Originally posted at: http://missionsbloging.blogspot.com/2017/11/substitutionary-confession.html
In our staff devotions this morning, we read from Nehemiah 9:26-38. While I was reading, two verses stood out to me. “Behold, we are slaves this day; in the land that You gave to our fathers to enjoy its fruits and its good gifts, behold, we are slaves. And its rich yield goes to the kings whom You have set over us because of our sins. They rule over our bodies and over our livestock as they please and we are in great distress.” (vs. 36-37)
A lot has been said about the rampant corruption and violent crime epidemic in South Africa for a while now as well as about the crippling effects of the worst drought in decades. If we take some of the warnings in Scripture seriously, we may conclude that these seemingly separate subjects are actually linked by the collective sins of our people…we are told that peace and prosperity is a byproduct of God’s blessing upon an obedient people…strife and struggle and suffering is a byproduct of the withholding of God’s blessing. And, according to this reading, the rulers we have are those whom God places over us because of our sins…
The chapter as a whole is about confession, contrition, and covenant commitment…in it the Levites recited the nation’s history from creation to their present day to point out a pattern of disobedience that eventually culminated in the nation being defeated and exiled. Now, they had returned to their land after 70 years in Babylon, but still they were not entirely free…indeed, they were never really free again, save for a short period under the Hasmonean Kings.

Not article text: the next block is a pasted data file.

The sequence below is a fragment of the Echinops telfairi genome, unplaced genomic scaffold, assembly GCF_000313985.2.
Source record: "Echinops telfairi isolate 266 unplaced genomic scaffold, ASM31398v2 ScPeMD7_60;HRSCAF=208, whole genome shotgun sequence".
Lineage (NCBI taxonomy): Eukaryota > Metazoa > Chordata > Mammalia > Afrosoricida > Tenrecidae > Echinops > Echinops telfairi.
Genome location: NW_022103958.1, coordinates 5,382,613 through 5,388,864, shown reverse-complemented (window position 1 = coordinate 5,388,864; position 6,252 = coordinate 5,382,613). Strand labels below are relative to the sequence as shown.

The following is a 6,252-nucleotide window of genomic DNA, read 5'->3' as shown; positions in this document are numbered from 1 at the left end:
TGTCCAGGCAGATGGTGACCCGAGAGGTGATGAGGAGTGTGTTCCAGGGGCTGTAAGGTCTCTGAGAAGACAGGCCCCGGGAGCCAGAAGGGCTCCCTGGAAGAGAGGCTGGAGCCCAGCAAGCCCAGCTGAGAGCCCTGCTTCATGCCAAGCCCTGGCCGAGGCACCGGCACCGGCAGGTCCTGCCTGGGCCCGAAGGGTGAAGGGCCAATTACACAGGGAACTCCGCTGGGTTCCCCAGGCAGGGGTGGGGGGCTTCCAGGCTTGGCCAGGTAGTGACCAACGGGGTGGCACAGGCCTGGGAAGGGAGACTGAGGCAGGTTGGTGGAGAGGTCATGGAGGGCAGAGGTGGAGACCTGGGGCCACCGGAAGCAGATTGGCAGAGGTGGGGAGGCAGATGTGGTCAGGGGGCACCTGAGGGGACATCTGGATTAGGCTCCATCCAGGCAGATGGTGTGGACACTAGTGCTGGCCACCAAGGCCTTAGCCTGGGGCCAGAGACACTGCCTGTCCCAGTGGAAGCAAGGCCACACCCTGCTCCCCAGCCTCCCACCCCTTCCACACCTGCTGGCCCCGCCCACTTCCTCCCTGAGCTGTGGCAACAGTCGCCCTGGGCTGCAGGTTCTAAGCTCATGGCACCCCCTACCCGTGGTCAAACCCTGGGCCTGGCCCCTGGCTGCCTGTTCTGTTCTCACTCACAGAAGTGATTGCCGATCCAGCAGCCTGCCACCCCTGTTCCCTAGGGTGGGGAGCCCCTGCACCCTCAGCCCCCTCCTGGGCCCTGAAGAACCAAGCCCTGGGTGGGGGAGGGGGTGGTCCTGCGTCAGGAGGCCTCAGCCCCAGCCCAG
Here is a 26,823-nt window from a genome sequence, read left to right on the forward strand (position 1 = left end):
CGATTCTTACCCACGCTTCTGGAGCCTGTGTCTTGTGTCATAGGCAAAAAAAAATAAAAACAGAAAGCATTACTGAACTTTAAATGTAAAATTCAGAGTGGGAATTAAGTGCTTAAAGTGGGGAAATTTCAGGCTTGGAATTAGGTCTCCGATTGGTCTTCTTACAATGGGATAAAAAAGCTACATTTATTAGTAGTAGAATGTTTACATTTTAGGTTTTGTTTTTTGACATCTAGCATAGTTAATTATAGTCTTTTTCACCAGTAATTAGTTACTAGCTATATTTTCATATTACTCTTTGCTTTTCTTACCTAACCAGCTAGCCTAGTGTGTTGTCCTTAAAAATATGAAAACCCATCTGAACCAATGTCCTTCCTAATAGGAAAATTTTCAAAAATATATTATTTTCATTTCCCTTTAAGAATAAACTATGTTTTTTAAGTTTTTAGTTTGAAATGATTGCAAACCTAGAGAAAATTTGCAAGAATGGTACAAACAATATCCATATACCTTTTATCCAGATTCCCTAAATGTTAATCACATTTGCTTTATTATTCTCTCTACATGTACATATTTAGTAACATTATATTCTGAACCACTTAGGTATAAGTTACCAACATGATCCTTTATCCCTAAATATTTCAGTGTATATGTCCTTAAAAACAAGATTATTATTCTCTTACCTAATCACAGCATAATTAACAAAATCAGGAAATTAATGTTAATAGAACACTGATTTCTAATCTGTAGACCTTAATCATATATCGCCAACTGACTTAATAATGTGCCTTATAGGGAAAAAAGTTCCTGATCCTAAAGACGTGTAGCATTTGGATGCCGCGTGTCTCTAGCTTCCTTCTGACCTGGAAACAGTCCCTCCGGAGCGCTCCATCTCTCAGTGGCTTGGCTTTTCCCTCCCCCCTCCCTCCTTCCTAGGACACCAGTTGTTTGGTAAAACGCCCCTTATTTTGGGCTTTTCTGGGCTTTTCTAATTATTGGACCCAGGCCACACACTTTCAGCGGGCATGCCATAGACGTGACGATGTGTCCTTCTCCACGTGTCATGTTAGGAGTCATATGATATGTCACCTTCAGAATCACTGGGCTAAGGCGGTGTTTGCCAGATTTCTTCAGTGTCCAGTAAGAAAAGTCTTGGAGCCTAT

But what struck me in the reading of this passage was the willingness of the people to confess the sins of the nation as if they were their own. We see this in Daniel chapter 9 as well, where a man described as faithful to the Lord and His Law even to the point of dangerous civil disobedience, confesses the sins of the nation as if they were his own with “prayer and pleas for mercy with fasting and sackcloth and ashes”. “We have sinned and done wrong and acted wickedly and rebelled, turning aside from Your commandments and rules. We have not listened to Your servants the prophets…” We…not they.
It is so easy for us to point fingers at others and to blame them for the current state of affairs in South Africa. We can look back in time and blame our ancestors…we can look across the political spectrum and blame each other…but the blame game does not solve anything. It just serves to deepen the gulf that divides us from each other and to perpetuate the resentment and bitterness that robs us of the dream of unity as the rainbow nation.
But to confess the collective sins of the nation as a whole…to confess the sins of our ancestors and our contemporaries as if they were our own, may help to bring us together at the foot of the cross where the need for forgiveness, grace, and mercy places us all on level ground. And who knows? God may turn and relent and turn from His fierce anger, (Jonah 3:9), and may well hear from heaven and will forgive our sins and heal our land (2 Chronicles 7:14b).